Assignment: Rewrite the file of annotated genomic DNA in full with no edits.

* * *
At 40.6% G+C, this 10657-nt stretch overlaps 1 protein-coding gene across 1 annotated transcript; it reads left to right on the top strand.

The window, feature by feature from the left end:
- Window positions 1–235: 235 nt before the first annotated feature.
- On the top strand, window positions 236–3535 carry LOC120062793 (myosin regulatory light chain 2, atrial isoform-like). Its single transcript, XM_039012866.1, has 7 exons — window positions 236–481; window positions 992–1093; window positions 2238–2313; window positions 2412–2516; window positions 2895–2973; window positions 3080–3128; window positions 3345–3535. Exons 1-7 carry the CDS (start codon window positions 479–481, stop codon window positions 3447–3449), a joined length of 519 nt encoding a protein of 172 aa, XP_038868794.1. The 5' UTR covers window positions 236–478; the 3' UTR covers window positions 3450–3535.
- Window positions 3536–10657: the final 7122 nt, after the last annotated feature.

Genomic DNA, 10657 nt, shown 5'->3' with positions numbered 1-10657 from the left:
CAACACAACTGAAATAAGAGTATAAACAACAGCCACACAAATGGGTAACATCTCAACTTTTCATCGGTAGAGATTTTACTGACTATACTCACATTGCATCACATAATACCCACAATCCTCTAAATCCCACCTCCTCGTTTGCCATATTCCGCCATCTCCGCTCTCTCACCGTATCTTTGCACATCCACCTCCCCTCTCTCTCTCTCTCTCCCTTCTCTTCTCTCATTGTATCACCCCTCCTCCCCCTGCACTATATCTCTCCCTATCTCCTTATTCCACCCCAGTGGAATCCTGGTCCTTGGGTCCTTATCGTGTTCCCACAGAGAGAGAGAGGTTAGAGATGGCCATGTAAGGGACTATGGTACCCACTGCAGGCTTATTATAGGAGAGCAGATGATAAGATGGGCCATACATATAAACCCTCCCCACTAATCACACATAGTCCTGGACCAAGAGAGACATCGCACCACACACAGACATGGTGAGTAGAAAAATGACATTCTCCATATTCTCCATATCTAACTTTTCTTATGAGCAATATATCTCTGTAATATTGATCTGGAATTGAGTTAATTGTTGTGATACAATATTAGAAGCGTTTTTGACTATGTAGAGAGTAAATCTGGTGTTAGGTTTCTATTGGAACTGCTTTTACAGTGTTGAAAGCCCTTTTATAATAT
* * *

At 40.6% G+C, this 10657-nt stretch overlaps 1 protein-coding gene across 1 annotated transcript; it reads left to right on the top strand.

The window, feature by feature from the left end:
- Window positions 1–235: 235 nt before the first annotated feature.
- On the top strand, window positions 236–3535 carry LOC120062793 (myosin regulatory light chain 2, atrial isoform-like). Its single transcript, XM_039012866.1, has 7 exons — window positions 236–481; window positions 992–1093; window positions 2238–2313; window positions 2412–2516; window positions 2895–2973; window positions 3080–3128; window positions 3345–3535. Exons 1-7 carry the CDS (start codon window positions 479–481, stop codon window positions 3447–3449), a joined length of 519 nt encoding a protein of 172 aa, XP_038868794.1. The 5' UTR covers window positions 236–478; the 3' UTR covers window positions 3450–3535.
- Window positions 3536–10657: the final 7122 nt, after the last annotated feature.

Genomic DNA, 10657 nt, shown 5'->3' with positions numbered 1-10657 from the left:
CAACACAACTGAAATAAGAGTATAAACAACAGCCACACAAATGGGTAACATCTCAACTTTTCATCGGTAGAGATTTTACTGACTATACTCACATTGCATCACATAATACCCACAATCCTCTAAATCCCACCTCCTCGTTTGCCATATTCCGCCATCTCCGCTCTCTCACCGTATCTTTGCACATCCACCTCCCCTCTCTCTCTCTCTCTCCCTTCTCTTCTCTCATTGTATCACCCCTCCTCCCCCTGCACTATATCTCTCCCTATCTCCTTATTCCACCCCAGTGGAATCCTGGTCCTTGGGTCCTTATCGTGTTCCCACAGAGAGAGAGAGGTTAGAGATGGCCATGTAAGGGACTATGGTACCCACTGCAGGCTTATTATAGGAGAGCAGATGATAAGATGGGCCATACATATAAACCCTCCCCACTAATCACACATAGTCCTGGACCAAGAGAGACATCGCACCACACACAGACATGGTGAGTAGAAAAATGACATTCTCCATATTCTCCATATCTAACTTTTCTTATGAGCAATATATCTCTGTAATATTGATCTGGAATTGAGTTAATTGTTGTGATACAATATTAGAAGCGTTTTTGACTATGTAGAGAGTAAATCTGGTGTTAGGTTTCTATTGGAACTGCTTTTACAGTGTTGAAAGCCCTTTTATAATAT